According to a new Yale study published in the journal JAMA Internal Medicine , older people living in disadvantaged neighborhoods become disabled about two years earlier than their counterparts in wealthier neighborhoods. The data also points to a tangible effect of structural racism in the lives of older Americans .
Tracking nearly 800 people
For the study, the researchers tracked a cohort of 754 people without disabilities who lived in south central Connecticut from 1998 to 2020. All participants were 70 years or older at the start of the study. They were interviewed each month about their ability to perform four essential activities of daily living: bathing, dressing, walking, and transferring from a chair without assistance.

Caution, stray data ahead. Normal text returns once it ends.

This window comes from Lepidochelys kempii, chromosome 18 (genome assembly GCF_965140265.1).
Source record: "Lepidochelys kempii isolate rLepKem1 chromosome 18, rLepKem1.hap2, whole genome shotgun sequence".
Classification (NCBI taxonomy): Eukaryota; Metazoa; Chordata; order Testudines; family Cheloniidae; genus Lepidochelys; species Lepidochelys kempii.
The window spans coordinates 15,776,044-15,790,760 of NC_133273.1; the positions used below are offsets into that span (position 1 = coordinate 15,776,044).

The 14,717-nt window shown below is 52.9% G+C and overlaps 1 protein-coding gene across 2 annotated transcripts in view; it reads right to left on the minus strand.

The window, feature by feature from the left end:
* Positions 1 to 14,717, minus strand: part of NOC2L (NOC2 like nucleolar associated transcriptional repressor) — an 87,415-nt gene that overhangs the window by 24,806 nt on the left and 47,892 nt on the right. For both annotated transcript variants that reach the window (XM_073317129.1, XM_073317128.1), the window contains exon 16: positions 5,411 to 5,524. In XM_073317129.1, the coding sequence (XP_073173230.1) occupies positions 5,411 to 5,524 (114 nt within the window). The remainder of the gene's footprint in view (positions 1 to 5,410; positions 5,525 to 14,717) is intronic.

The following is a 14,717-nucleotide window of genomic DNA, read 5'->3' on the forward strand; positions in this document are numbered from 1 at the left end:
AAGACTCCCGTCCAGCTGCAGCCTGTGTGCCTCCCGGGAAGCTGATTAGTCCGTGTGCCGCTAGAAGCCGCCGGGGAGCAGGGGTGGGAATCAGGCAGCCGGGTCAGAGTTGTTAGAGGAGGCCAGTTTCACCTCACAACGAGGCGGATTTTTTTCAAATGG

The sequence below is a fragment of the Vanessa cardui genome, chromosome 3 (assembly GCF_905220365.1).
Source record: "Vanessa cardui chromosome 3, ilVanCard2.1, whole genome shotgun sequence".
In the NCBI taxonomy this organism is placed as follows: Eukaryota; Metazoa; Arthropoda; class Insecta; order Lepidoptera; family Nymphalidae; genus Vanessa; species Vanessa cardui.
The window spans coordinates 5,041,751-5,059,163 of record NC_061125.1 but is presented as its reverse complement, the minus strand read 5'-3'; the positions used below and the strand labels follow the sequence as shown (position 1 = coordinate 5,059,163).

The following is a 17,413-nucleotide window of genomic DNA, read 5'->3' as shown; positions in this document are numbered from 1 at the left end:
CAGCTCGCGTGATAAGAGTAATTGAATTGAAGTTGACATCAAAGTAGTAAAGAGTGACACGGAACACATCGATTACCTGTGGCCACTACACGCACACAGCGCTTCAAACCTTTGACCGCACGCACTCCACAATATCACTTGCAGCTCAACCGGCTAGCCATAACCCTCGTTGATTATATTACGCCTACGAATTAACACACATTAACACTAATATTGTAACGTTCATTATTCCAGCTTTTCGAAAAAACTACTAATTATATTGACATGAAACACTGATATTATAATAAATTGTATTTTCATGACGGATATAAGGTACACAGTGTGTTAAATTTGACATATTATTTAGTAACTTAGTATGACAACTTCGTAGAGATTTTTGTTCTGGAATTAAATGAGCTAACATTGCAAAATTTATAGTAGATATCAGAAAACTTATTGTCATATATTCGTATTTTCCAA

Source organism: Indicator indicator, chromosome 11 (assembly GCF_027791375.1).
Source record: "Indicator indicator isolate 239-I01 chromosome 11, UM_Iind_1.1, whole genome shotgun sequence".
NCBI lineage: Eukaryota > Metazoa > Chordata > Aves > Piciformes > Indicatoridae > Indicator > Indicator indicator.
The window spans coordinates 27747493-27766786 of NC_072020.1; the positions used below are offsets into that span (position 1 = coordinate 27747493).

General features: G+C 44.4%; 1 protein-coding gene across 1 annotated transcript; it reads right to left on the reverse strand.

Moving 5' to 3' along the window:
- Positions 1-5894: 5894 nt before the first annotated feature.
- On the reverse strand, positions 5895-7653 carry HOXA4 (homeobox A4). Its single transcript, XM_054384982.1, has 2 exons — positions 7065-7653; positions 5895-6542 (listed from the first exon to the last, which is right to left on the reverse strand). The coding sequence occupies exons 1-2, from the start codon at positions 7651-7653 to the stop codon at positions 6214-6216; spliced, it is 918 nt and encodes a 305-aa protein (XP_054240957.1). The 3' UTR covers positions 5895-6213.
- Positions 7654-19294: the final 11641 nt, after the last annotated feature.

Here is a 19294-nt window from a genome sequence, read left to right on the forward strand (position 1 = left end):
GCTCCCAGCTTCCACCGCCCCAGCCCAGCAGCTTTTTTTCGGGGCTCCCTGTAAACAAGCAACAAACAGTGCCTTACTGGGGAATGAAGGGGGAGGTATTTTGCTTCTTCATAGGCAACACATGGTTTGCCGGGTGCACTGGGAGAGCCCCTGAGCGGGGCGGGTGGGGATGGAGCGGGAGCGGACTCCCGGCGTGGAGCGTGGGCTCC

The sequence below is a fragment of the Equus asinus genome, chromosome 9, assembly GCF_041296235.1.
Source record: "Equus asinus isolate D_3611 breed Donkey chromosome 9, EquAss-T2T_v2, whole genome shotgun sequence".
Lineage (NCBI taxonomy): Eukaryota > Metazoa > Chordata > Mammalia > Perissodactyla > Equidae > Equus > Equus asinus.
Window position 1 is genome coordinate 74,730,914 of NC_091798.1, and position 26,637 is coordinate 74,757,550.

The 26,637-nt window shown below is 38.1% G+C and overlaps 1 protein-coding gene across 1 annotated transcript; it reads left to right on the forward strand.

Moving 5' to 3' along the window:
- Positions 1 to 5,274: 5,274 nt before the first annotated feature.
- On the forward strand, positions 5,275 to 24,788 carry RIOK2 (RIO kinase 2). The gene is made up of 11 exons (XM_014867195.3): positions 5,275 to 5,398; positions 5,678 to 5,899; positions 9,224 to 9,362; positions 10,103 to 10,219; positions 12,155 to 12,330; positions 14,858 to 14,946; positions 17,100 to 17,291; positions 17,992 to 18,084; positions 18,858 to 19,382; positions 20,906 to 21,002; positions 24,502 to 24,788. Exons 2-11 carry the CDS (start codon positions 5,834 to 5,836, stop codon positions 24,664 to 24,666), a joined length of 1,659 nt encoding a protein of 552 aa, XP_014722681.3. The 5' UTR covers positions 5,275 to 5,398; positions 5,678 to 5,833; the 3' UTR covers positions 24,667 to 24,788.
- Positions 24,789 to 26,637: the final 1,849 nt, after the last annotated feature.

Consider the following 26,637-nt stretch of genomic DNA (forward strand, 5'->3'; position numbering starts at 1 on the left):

They thus found that, on average, a 70-year-old person in a disadvantaged neighborhood maintained their independence for an additional 12.3 years . But a 70-year-old in a more affluent neighborhood remained independent for an average of 14.2 more years.
The researchers said there are many possible factors that contribute to the disparity between disadvantaged and disadvantaged neighborhoods. They include access to quality health care, the availability of nutritious food, the condition of local sidewalks, access to public transportation, and stress related to neighborhood crime or violence in some places. Future research will aim to highlight public policies that could alleviate environmental disparities in the disability process